The Alhambras were brought to international fame by an English writer named Washington Irving who wrote “Tales of the Alhambras”, and today, the site welcomes a little over 8,000 visitors per day. To protect this stunning UNESCO heritage site, entries are capped, so it is mandatory to purchase tickets in advance (I would recommend at least 4 weeks prior).

There are four main parts to the visit: the Alcazaba, which are the remains of the original Arab fortress, the Nasrid Palaces made up of El Mexuar, El Palacio de Comares and El Palacio de los Leones (the latter is probably the most photographed in the complex), the Generalife which displays spectacular gardens with water features and an amphitheatre, and finally, the 16th century Palacio de Carlos V which houses two museums, an Art Museum and the Alhambra museum.


Needless to say, our favourite part was the Nasrid Palaces which are jaw-droppingly beautiful. Our guide told us that the rulers who built the palaces created their piece of heaven on Earth, and I wholeheartedly agree.


El Albaícin & Sacromonte from the Alhambras
El Albaícin & Sacromonte from the Alhambras



Finally, something that is sure to make any foodie very happy indeed when visiting Granada, is that a small tapas dish is always served for free when ordering a drink at a local bar. There are a myriad of tapas bars in the city, so I recommend exploring to find your hidden gem. Typically, the best bars are the ones that don’t look like much from the outside, but once you enter, service is always friendly and the beer flows.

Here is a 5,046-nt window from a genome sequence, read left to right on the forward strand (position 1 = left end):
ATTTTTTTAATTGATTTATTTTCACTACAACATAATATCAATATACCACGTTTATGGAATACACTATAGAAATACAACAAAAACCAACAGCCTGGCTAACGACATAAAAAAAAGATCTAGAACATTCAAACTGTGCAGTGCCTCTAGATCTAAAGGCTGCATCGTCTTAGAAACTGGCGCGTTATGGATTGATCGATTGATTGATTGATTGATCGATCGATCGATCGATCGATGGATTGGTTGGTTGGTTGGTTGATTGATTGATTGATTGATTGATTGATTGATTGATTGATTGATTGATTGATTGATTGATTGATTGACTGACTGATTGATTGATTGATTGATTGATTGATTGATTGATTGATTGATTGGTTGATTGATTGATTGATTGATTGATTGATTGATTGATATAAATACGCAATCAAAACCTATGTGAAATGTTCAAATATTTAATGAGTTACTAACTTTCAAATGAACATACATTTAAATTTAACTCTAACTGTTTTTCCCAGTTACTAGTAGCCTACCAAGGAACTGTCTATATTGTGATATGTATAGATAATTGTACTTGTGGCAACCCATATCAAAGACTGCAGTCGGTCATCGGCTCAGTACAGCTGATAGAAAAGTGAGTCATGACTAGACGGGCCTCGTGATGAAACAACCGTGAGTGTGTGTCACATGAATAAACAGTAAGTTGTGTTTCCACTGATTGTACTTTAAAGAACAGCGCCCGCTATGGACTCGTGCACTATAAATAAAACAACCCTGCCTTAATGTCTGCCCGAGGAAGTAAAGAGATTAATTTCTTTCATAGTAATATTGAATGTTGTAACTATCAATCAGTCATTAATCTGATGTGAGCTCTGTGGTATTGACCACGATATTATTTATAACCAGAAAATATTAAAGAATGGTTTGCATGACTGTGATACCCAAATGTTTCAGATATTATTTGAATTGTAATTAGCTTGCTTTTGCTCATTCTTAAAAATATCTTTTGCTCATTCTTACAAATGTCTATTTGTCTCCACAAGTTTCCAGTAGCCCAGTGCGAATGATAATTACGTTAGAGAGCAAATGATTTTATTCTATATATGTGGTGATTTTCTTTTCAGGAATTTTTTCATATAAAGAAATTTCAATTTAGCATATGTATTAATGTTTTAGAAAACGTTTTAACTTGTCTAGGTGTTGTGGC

Day 6-7: Frigiliana & Nerja


On the 6th day of our road trip, we left the heat of Granada for the balmy weather of the Costa del Sol. On our way to the seaside town of Nerja, we stopped in the whitewashed hilltop town of Frigiliana. We arrived with little expectations and left feeling like we had found an absolute gem. I’ll be honest, we did not do anything there except for having a drink with a view and wandering around the town, but it was exactly what we needed after a few days of intense visits. We loved the very slow pace of the town and its picturesque quality.


The view of Frigiliana
View of Frigiliana

Nerja was also a refreshing stop on our road trip. It is a beautiful town, nestled between the mountains and the Mediterranean Sea. Very popular with retirees, young local families and tourists alike, the town offers many adventure activities such as hiking in the surrounding hills, water sports on the lovely blue sea or cave exploring.